New dress code a hit at Ascot's Ladies' Day

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A drop of rain could not affect sartorial standards at Royal Ascot today - and even a dog was appropriately dressed for Ladies' Day.

Umbrellas went up as the clouds burst over the Berkshire racecourse but racegoers' vibrant outfits provided the splash of colour needed to brighten up the grey day.

The new dress code meant more thought had to go into outfits this Ladies' Day, always a highlight of the social season.

Headpieces, hats or fascinators must be worn in the grandstand area - with hats mandatory in the royal enclosure.

Bare shoulders are also a no-no, midriffs must be covered and dresses and skirts have to be of a "modest" length.

Men must also wear a shirt and tie in the grandstand.

A team of dress code assistants are on hand to give out fascinators, pashmina-style shawls and ties to those not quite coming up to scratch.

Guide dog Zoey, a four-year-old black Labrador, had been kitted out in a purple, yellow and green hat by owners David and Judith Adams from Warwickshire, to make sure she passed muster.

They were also wearing the colours of Kauto Star, owned by their friend Clive Smith, as ribbons on their outfits.

Mr Adams, who borrowed the hat from a friend who wore it at Windsor racecourse on Monday, said: "We'd been reading about the fashion police and these rules and regulations, and thought: 'Oh my goodness, we'd better comply'.

"Because she's wearing the harness, both her crown and shoulders are covered."

But one racegoer had her bubble burst when she was told her red, white and blue balloon creation was classed as a "novelty hat" - and therefore not acceptable.

A dress code assistant approached Natalie Haverstock, a balloon artist who works under the name Miss Ballooniverse, and took her to one side after she put the balloon hat on inside the grounds.

She was also wearing a miniature blue bowler hat headpiece as stipulated by officials, but was told she had to take the balloons off.

Ms Haverstock, who also wore a Union Jack dress and shoes, told the woman: "I'm wearing a hat."

But the dress code assistant, who had been patrolling the grounds looking for those flaunting the fashion regulations, told her firmly: "It's definitely a novelty hat."

Ms Haverstock, from Canary Wharf, London, was ushered off the premises by a security guard when she tried to pose for photographs just outside the gates.

She said: "I thought I could bend the rules, but no such luck.

"This is the fourth year I've worn one of my creations to Ladies' Day - and the first time I've been told to take it off.

"I knew there were new rules in place, but I'm a balloon artist and this is my creativity, and I'm being told it's not welcome.

"Usually the staff take pictures of me themselves.

"I think they've taken it too far."

Asked what she would do with her balloon hat, she replied: "I've got to check it into the cloakroom - but it's quite robust so it should be all right."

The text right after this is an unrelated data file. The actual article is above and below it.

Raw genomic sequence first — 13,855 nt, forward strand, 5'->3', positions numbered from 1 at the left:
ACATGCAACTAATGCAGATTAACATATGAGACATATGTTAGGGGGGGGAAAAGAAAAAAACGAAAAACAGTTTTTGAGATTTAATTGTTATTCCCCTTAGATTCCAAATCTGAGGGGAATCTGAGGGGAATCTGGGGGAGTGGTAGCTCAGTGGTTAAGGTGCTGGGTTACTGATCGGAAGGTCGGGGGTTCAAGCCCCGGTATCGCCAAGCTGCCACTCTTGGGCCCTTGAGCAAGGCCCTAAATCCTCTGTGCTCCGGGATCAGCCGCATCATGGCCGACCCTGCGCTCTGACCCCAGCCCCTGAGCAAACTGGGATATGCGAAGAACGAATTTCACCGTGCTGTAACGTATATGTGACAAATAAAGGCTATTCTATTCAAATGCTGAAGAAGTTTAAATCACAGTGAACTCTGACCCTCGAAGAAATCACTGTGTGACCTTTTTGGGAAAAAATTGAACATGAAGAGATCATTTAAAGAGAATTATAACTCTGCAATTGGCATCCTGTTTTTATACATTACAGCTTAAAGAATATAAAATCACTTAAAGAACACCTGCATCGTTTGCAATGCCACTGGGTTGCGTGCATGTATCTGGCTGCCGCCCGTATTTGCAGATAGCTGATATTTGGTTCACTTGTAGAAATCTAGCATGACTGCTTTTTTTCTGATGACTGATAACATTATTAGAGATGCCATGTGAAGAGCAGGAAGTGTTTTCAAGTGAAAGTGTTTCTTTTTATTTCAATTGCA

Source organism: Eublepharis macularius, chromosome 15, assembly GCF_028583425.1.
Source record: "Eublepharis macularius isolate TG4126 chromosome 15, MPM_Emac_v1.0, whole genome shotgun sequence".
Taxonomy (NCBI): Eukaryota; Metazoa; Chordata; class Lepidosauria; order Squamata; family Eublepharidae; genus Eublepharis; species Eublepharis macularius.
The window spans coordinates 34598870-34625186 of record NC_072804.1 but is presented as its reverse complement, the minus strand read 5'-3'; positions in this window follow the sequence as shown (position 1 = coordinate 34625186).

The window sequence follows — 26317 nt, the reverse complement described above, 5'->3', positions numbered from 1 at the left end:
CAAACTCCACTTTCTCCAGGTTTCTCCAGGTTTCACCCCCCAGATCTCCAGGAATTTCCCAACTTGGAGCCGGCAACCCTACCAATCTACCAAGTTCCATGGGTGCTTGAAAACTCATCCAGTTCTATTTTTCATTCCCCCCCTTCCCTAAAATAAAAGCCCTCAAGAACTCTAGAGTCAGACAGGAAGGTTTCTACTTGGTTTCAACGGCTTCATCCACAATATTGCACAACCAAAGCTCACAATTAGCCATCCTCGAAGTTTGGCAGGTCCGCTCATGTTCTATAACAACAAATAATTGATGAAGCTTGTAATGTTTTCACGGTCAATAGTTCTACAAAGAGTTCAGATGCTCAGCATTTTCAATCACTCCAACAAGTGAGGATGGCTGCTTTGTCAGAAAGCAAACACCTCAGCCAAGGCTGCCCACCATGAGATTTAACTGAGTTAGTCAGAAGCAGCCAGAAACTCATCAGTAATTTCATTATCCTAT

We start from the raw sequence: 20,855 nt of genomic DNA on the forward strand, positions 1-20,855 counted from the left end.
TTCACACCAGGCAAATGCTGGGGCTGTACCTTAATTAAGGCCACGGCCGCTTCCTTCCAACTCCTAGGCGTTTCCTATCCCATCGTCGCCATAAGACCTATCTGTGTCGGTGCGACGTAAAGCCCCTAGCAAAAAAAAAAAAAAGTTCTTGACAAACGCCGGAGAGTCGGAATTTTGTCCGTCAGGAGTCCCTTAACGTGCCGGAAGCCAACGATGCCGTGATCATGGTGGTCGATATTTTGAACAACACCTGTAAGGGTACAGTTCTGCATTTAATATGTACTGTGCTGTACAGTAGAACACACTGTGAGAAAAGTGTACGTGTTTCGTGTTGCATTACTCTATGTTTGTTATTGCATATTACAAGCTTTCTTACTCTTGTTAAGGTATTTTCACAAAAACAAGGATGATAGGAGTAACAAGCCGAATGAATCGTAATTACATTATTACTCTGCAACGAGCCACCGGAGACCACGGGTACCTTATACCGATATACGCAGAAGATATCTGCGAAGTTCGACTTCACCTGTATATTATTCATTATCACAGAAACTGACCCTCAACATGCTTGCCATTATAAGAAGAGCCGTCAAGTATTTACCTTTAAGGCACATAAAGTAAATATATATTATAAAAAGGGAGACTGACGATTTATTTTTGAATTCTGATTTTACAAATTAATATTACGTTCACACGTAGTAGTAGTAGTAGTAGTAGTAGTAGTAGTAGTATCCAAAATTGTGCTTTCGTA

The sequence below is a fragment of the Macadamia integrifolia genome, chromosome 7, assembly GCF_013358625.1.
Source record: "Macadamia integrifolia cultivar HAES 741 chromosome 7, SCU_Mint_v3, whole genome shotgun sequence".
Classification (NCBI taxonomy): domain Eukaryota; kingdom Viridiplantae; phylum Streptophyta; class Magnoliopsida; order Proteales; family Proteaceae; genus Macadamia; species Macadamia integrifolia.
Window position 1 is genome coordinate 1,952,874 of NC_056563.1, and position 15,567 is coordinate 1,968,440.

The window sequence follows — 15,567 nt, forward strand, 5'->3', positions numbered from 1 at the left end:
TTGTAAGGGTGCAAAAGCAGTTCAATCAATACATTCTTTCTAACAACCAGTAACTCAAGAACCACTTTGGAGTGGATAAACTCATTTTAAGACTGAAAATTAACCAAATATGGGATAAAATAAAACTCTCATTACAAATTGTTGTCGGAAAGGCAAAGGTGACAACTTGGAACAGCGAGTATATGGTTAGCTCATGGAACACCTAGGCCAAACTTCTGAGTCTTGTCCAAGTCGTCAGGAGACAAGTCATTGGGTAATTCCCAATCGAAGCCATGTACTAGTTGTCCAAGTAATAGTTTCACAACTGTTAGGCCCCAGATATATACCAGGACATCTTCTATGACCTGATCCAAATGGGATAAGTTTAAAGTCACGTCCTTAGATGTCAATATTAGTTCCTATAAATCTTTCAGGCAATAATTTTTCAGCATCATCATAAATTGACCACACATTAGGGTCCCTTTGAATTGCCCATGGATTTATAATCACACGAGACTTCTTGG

A group of five friends wearing hats on the theme of Britishness were luckier however and got past the so-called fashion police, who were distinctly dressed in purple suits, with no problems.

The dress code assistant who had spoken to Ms Haverstock said they were not classed as novelty hats.

She added: "They're quite clearly eccentric and we support British eccentricity."

Milliner Jayne Elwell, from Sedgwick, who created the teapot, stamp, fried breakfast, afternoon tea and crown-shaped hats, said: "This is such a big year for Britain so we wanted to go for a patriotic theme.

"We decided to reflect different aspects of Britain as a celebration of our culture.

"I do like the new dress rules.

"Last year I really noticed a difference in standards.

"People weren't dressed respectfully.

"It's nice to dress up for Royal Ascot."

Celebrities were out in force, including veteran entertainer Sir Bruce Forsyth, former Olympic champion Steve Redgrave, fashion designer Ozwald Boateng and Downton Abbey creator Julian Fellowes.

Fellowes said: "It's rather typical Ladies' Day weather.

"But I like the fact everyone dresses up, right through the whole race track."

Mezzo soprano Katherine Jenkins braved the rain showers to pose for photographers in a sleeveless, floral metallic dress by Richard Nicholl and a grey hat by Philip Treacy.

The Welsh singer, who was presenting one of the prizes today, said: "I think it's such a lovely occasion to dress up and go for the glamour.

"I love seeing everyone's dresses.

"This is my first time here and I love seeing what everyone is wearing."

Asked by a fan if she was going to sing, she replied: "No - it's a day off with my mum and my sister."

Other hats on display included one in the shape of a giant love heart bearing the words "fine filly", worn by 30-year-old Blanche Richards from east London, and eight headpieces in the shape of musical notes that had been designed by Adrienne Henry from Reading, Berkshire, and worn by her friends and family.

A particularly artistic creation was worn by Carla Creegan from Liverpool. The hat, at three feet tall and three feet wide, was based on a print by artist Louise Dear and made by milliner Hayley Marsden, also from Liverpool, after being commissioned by Castle Galleries.

Ms Dear, from Totnes, Devon, said: "My paintings are all very feminine and a celebration of life - and it's great to see one of them bought to life as a hat."

PA

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